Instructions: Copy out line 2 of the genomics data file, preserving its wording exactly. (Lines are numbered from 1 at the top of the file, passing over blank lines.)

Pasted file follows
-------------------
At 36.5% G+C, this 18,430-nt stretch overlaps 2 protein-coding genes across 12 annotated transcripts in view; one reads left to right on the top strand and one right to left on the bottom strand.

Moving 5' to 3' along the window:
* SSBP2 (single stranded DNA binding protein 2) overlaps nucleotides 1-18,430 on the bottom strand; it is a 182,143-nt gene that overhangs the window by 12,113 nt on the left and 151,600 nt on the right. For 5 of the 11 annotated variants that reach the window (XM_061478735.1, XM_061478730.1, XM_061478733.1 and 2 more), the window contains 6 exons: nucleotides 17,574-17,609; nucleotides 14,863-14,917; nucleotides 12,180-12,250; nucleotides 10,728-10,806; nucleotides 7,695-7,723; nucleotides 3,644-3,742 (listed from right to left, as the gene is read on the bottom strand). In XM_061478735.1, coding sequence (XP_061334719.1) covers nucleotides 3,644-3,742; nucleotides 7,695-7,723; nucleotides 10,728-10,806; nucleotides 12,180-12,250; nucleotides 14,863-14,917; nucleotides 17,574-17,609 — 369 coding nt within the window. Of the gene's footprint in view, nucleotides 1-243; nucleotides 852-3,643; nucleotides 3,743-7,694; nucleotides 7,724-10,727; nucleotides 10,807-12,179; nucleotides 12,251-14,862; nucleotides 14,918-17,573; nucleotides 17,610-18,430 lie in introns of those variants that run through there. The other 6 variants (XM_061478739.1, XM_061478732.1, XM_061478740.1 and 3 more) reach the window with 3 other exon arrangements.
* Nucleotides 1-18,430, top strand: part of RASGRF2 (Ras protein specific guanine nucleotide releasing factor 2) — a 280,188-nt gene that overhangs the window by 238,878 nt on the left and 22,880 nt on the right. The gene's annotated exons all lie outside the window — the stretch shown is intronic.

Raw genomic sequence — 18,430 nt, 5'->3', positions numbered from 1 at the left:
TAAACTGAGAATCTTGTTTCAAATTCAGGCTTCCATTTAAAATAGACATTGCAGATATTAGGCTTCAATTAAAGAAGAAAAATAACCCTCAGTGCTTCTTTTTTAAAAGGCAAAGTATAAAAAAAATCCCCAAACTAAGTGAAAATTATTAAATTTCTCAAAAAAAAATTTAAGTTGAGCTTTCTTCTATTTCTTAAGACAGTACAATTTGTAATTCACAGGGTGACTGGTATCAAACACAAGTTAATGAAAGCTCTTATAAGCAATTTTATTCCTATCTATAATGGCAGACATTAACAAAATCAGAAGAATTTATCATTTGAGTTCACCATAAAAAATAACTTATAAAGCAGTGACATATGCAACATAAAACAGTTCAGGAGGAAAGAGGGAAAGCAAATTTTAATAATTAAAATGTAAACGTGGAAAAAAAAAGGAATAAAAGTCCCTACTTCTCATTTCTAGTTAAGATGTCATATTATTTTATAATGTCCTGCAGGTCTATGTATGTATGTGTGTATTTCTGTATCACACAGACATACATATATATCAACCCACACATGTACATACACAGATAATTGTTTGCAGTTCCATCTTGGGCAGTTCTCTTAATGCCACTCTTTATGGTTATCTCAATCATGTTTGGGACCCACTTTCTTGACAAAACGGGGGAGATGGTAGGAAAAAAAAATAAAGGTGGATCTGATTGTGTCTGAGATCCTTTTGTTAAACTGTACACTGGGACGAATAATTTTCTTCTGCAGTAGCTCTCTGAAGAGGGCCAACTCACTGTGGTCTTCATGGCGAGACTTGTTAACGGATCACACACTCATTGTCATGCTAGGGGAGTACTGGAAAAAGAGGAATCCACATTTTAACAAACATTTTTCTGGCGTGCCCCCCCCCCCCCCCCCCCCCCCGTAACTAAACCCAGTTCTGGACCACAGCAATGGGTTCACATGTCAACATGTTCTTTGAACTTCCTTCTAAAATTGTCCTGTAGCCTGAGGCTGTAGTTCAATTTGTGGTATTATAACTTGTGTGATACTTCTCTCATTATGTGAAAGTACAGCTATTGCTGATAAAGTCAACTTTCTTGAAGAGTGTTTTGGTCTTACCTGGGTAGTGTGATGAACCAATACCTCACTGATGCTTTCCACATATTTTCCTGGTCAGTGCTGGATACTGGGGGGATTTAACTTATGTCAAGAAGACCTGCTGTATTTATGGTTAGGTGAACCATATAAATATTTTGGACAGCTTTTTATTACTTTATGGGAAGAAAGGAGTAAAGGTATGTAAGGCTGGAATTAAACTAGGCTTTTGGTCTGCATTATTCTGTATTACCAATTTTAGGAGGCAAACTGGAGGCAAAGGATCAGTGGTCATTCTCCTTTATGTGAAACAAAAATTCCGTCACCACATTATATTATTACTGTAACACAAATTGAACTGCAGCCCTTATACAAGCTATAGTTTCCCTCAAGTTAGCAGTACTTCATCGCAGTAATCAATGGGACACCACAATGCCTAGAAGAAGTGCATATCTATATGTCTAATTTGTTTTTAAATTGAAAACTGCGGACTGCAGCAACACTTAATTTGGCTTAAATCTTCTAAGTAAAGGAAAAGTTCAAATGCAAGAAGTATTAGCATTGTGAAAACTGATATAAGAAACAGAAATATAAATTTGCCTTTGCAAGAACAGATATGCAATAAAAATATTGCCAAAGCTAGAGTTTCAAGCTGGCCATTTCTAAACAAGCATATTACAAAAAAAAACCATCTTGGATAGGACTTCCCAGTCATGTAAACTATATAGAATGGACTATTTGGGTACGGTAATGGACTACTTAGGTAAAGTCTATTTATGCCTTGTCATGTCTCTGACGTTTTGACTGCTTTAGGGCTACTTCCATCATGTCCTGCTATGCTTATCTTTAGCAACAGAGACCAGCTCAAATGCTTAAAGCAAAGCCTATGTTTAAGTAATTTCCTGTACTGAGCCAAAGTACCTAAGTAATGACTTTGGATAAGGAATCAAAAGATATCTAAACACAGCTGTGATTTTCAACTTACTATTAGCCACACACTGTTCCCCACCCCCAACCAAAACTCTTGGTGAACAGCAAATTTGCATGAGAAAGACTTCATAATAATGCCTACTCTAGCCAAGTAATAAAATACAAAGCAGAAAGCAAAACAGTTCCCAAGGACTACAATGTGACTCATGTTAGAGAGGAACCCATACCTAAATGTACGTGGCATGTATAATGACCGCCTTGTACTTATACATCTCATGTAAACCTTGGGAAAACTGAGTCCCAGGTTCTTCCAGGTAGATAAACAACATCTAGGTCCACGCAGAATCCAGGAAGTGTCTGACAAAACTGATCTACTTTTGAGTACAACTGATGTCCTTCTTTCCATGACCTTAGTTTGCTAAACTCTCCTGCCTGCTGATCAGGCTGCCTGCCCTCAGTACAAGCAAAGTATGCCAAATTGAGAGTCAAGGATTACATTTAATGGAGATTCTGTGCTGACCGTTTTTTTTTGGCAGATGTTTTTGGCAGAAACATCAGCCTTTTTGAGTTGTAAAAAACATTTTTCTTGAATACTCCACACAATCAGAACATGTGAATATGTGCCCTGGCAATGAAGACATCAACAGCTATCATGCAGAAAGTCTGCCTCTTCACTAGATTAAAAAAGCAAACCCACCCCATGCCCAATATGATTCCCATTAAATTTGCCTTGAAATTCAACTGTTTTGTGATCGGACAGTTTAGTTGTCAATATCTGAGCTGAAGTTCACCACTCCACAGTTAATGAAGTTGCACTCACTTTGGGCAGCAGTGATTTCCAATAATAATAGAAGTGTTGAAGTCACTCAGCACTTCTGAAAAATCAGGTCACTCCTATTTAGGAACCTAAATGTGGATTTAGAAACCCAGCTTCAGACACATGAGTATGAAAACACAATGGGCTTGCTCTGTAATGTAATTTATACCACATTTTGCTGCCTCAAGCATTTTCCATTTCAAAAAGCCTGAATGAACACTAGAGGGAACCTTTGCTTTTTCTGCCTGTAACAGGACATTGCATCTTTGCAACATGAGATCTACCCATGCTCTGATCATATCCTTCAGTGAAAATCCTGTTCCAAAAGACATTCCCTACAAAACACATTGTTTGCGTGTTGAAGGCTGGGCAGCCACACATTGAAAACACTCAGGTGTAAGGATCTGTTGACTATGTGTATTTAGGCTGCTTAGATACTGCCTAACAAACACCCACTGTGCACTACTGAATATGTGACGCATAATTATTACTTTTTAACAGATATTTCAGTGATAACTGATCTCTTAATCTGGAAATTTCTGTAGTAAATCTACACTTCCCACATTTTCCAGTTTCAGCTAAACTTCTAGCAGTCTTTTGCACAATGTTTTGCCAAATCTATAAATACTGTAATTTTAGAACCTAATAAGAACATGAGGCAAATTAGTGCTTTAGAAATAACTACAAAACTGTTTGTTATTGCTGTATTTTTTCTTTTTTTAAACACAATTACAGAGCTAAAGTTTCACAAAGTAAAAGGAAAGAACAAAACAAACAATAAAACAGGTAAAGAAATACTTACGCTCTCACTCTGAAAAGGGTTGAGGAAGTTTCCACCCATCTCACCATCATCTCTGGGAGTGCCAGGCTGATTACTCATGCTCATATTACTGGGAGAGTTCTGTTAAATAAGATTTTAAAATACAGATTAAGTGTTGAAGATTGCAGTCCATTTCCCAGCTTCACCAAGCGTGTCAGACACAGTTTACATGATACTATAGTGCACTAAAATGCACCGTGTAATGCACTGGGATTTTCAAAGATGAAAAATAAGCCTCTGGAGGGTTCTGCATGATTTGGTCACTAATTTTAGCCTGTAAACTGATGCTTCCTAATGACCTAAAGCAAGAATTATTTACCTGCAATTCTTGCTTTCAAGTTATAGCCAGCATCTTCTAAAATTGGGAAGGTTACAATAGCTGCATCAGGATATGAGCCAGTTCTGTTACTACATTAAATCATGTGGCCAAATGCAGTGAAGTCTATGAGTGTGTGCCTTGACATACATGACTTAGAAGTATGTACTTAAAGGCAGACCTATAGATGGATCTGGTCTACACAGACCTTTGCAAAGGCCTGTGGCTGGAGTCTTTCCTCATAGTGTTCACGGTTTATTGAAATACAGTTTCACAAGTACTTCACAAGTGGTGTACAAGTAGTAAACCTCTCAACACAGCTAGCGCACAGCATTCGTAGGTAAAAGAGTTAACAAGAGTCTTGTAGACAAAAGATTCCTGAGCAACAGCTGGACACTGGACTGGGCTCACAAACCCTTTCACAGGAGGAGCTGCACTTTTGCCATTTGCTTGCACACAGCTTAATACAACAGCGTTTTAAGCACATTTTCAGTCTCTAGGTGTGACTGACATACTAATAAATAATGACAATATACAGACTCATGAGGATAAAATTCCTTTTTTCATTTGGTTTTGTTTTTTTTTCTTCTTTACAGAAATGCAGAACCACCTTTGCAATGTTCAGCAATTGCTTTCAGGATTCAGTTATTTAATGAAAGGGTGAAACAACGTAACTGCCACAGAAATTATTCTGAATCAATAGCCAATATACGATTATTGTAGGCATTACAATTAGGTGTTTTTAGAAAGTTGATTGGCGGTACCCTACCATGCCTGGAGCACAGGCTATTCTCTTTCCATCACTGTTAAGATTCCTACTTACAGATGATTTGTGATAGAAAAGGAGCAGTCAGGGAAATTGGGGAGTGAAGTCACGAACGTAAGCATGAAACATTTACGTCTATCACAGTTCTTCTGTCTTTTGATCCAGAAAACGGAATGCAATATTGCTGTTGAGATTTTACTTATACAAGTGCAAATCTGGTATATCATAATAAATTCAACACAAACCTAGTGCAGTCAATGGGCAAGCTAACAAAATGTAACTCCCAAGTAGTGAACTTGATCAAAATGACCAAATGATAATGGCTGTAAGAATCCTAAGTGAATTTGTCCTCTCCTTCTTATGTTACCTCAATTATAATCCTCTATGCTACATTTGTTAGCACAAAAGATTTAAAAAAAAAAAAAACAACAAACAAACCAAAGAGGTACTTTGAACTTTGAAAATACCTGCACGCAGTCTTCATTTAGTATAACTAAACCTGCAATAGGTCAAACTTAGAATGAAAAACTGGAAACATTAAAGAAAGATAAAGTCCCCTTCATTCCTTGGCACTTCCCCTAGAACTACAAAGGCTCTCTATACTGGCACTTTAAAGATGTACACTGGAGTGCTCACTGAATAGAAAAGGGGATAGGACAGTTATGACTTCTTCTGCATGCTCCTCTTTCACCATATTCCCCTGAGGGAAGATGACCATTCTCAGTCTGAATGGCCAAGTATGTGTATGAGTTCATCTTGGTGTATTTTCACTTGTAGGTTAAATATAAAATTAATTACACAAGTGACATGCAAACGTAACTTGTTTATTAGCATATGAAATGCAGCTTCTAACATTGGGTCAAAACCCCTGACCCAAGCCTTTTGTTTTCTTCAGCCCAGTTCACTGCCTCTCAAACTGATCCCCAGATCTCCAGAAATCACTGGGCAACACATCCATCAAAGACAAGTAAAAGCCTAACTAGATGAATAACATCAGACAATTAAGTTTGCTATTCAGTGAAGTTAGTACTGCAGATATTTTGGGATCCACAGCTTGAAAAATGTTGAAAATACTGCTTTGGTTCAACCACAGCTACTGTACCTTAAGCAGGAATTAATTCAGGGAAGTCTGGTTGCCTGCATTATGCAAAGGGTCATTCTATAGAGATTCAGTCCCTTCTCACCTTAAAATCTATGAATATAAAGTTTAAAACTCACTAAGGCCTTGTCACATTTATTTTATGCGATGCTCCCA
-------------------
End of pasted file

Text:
Moving 5' to 3' along the window: